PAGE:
The letter arrived three weeks later. When Paul’s wife Jane saw the address on the envelope, she told herself that in order to stay on her feet for as long as she needed to, she had to come up with a plan. First, Jane decided that she’d get in touch with Officer Kinsley at the police station. She thought about how she’d say it – does one request to cancel a missing person report? Rescind it? Or would the mere mention of the letter arriving from Foul Mountain be enough? After that, she’d call her sister. Formulating these next steps in her head helped Jane momentarily delay the gravity of the news she held in her shaking hands, giving her just enough time to walk from the mailbox to the porch, find her keys, and close the door behind her as she slid down to the floor.

Weeds are Just Plants in Places They’re Not Wanted by JP Relph

Trying to thrive in hostile places; unwanted, despised. Some are brazen, resolute in their right to be. Bursting from cracks and last year’s baskets, slithering through flowerbeds like venomous snakes. Others are timid, quietly seeding in shadowy hollows, in long grass. Hiding their delicate leaves, their pale flowers. Trying to live unseen, be unobtrusive. Trying to live.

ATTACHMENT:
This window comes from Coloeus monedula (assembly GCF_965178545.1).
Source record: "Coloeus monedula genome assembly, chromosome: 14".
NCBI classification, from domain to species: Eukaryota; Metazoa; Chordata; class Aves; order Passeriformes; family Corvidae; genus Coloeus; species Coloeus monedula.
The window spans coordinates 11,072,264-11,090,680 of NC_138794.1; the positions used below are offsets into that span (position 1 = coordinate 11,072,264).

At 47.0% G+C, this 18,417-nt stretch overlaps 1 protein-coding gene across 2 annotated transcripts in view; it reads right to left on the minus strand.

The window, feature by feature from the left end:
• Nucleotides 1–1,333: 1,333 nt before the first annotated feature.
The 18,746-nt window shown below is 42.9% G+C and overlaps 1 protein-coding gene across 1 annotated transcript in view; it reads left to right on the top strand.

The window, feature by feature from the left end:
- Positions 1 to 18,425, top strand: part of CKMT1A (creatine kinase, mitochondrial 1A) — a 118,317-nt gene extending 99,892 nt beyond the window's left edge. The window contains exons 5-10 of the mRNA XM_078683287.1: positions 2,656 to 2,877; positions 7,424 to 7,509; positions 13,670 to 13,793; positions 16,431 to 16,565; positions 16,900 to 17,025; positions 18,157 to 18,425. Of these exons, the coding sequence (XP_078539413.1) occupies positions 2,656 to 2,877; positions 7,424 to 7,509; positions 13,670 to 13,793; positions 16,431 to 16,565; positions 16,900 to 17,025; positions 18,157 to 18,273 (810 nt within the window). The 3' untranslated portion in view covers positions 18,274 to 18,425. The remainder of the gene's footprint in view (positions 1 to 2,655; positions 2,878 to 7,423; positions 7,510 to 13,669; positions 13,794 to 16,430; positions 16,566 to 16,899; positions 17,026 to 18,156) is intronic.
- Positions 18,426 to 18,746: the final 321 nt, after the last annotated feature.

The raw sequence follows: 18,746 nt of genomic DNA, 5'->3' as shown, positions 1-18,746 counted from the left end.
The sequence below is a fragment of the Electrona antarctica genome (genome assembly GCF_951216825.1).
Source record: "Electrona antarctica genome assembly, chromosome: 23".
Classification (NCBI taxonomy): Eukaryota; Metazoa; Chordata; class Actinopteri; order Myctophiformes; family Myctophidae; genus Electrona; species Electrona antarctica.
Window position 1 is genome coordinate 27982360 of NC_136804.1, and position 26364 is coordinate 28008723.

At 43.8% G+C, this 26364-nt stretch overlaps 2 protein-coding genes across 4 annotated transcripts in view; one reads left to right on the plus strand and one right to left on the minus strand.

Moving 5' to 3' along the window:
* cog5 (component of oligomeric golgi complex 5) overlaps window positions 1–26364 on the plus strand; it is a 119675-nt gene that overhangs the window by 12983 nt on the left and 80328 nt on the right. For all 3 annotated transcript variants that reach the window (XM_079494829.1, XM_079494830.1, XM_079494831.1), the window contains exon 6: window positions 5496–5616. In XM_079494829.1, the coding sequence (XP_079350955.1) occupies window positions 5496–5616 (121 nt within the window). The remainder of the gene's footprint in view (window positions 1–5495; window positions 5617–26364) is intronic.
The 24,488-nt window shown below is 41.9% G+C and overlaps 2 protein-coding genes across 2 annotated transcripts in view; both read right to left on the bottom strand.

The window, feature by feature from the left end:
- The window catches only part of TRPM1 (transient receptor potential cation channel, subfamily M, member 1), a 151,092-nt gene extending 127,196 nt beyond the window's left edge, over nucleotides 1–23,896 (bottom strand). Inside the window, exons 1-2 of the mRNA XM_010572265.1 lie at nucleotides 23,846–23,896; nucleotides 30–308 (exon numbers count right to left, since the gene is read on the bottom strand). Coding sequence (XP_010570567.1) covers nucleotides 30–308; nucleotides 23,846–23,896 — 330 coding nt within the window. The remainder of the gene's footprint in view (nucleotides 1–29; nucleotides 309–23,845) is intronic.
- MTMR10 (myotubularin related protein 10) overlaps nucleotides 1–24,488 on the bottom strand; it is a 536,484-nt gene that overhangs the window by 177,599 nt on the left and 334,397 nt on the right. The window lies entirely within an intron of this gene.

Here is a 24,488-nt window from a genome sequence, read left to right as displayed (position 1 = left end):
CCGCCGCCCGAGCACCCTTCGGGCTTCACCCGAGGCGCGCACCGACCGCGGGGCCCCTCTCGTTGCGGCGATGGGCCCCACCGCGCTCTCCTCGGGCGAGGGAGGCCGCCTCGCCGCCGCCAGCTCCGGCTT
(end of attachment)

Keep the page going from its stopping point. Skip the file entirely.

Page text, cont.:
The Presage by Ken Foxe

I never tell anybody about my gift. Nobody really wants to know when they are going to die. I remember when I first happened upon it, not something I’m ever likely to forget. I was thirteen years old, a gawky schoolboy with all that entails, rebellious, playing at being a man, ready to fight with anybody, most especially my parents. I was at Heuston Station, about to catch a train to what seemed at the time like escape, three weeks of freedom in an Irish-language school in West Cork.

As I was about to board, my mother insisted on hugging me and in that moment, I could see it all vividly. The white rental car that my father was driving, the pilgrim coast road, the metal of the crash barrier giving way, a tumbling, and the wreck on the rocks below. Mammy watched my dad die, wondering if she might survive, but she didn’t.

Magic in the Digital Age by Patricia Ann Bowen